Eric Stinton: Healing Through Sport
Last weekend was the first time spectators were allowed to attend outdoor sporting events since the start of the pandemic.
It is a good thing for the athletes. It’s a lot more fun to compete when people are clapping on the sidelines. For youth sports in particular, the hearing and hearing aid of your loved ones is invaluable. Two boys gave hard-hitting quotes to KHON2 about their families’ absence from their games: “I was angry they weren’t there,” one boy said. “I felt like no one really cared about me,” the other boy said.
Of course, whenever children are affected, so are parents. The extra bit of salt in the wound watched visitors gather for beach parties while local parents were stuck in the parking lot trying to watch their children play soccer 50 yards away. In the ongoing jungle gym of our local mandates, allowing families to watch sports outdoors together is a small but meaningful step.
But the truth is, watching sports isn’t just good for the people who play it; it’s also good for the people watching, in a way that’s very relevant to us here in hawaii.
Journalist Larry Olmsted recently published a book titled “Fans: How Watching Sports Makes Us Happier, Healthier and More Understanding”. The title gives a pretty good overview of the content of the book, which cites various psychological and sociological studies on how being a sports fan improves social, mental and physical health; makes people more connected with each other; helps maintain better cognitive processing with age; and correlates with better educational outcomes, including higher GPAs in college, better graduation rates, and higher earnings after graduation.
Simply put, watching sports offers benefits that address many of the challenges that exist in Hawaii.
In 2019, Hawaii had the 15th highest high school obesity rate in the country. While the adult obesity rate ranked much lower at 48, that’s a misleading statistic because it’s compared to the rest of the country: we’ve seen steady increases in the adult obesity rate since. 1990. This was almost certainly made worse by the pandemic. I’m sure I’m not the only one who has an extra locking flab to prove it. The ability to get out and move around a bit is important, and watching sports is a great motivation to do so.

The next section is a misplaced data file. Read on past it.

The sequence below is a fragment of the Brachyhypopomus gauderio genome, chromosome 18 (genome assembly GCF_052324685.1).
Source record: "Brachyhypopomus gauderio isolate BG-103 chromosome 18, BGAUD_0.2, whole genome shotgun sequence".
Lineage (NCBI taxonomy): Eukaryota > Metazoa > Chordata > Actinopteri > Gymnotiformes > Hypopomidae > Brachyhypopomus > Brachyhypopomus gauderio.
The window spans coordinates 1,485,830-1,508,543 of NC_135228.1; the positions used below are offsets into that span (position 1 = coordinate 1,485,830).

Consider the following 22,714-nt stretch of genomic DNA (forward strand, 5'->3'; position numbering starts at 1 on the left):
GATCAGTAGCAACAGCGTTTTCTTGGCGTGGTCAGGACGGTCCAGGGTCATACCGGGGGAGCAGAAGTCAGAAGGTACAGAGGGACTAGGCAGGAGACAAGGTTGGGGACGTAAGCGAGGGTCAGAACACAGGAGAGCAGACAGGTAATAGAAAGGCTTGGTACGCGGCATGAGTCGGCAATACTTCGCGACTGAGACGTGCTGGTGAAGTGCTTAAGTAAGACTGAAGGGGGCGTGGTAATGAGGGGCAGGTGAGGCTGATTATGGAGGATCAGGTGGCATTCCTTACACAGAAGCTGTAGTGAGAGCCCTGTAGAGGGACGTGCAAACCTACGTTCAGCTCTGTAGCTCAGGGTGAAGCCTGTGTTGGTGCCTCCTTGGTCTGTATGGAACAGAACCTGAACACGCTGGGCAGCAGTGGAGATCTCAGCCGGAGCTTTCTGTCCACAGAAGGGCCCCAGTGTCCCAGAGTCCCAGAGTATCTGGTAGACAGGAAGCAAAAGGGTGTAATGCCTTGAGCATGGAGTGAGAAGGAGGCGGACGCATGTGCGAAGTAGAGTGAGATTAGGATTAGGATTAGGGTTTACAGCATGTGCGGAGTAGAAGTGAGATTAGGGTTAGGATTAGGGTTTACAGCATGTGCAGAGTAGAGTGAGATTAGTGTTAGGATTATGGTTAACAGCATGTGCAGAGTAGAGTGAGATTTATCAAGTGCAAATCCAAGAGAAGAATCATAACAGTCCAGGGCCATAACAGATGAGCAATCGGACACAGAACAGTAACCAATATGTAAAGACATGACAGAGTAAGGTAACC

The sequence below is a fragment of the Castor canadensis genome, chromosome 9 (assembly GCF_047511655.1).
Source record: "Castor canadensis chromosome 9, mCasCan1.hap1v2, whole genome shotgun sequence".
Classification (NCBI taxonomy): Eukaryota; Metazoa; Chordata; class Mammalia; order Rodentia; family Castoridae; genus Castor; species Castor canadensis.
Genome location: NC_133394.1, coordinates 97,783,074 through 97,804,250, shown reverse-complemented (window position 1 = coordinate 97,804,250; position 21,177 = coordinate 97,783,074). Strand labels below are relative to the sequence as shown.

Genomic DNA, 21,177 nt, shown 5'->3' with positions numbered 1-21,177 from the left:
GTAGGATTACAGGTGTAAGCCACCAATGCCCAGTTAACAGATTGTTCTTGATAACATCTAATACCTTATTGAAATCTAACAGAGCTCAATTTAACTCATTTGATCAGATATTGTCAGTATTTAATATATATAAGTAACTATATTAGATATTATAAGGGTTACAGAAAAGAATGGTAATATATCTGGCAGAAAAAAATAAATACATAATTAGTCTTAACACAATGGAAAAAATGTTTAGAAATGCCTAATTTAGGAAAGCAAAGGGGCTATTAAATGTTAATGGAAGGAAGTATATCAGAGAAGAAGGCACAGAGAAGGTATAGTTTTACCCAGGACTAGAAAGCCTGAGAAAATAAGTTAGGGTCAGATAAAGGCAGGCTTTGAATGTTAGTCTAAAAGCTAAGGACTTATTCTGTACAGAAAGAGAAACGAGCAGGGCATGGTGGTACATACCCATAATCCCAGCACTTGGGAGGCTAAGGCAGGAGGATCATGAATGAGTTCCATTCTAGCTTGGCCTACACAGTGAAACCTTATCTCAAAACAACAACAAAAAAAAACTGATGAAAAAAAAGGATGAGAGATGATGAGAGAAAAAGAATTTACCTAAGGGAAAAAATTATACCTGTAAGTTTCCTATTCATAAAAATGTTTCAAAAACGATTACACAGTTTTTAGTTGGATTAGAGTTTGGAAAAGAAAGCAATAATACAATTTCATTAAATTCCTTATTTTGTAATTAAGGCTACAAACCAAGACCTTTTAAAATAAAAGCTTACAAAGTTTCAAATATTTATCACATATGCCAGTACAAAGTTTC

It is not just physical health that improves by watching sports. Dr Daniel L. Wann, professor of psychology at Murray State University in Kentucky, has conducted numerous studies on the ramifications of sports fandom since 1989 and has consistently found that sports fans are happier people.
In three decades of research, Wann has “found no less than 24 specific mental health benefits” for people who “identify with a sports team.” These include greater self-esteem; fewer episodes of depression; lower levels of loneliness; more friends; higher levels of trust; less fatigue, anger and tension; and a greater frequency of positive emotions.
“Sports fandom helps meet basic psychological needs, things like the need to belong, to feel a sense of connection with those around us,” Wann said.
Many of these benefits resonate with me. The initial lockdowns were imbued with anxious and delusional energy, but the longer the pandemic went on, the more isolated, edgy, and miserable I became. Over the past seven months, I have experienced the loss of my grandmother and two of my closest friends, one to medical complications and the other to suicide.
While I always want to be sensitive to the reality that other people have gone through much worse than me, I nevertheless fell in dark places in the past year. One of the things that kept me afloat was the routine of watching sports: the impossible magic of NBA basketball, the mind-blowing immediacy of mixed martial arts, the inspiring championship of the men’s volleyball team. the University of Hawaii. However, it’s worth noting that the same mental health benefits that Wann described also apply to fans of losing teams, which is sadly more common for us pitiful UH fans.
Watching sports has been personally uplifting for me when I was on my own texting friends and family about Lebron doing things to Lebron or Max Holloway putting his name on record books . But now that my friends and I have been vaccinated, being able to once again watch games and fights with other people has been deeply invigorating. I’ve never wanted to scramble for parking at the Stan Sheriff Center so much before, and I can only hope for the opportunity to cheer on my students next year alongside their peers and parents.
Sport is crazy, frivolous, joyful and hopeful at the same time. That is to say, they are deeply human. They are one of the only places in modern life where a real surprise still occurs. They connect us to each other and help us form stronger communities. I believe problem solving is best when it starts locally and we need each other to tackle the types of challenges that lie ahead. If sport can push us in this direction, we must embrace it.
That’s not to say that if we all encourage volleyball enough in Hawaii, all of our problems will go away or that the effects of the pandemic will be reversed. But action on a large and small scale has virtues. Watching sports – from the court or couch side – is an easy, fun little thing we can do to at least slightly improve a lot of serious long-term challenges.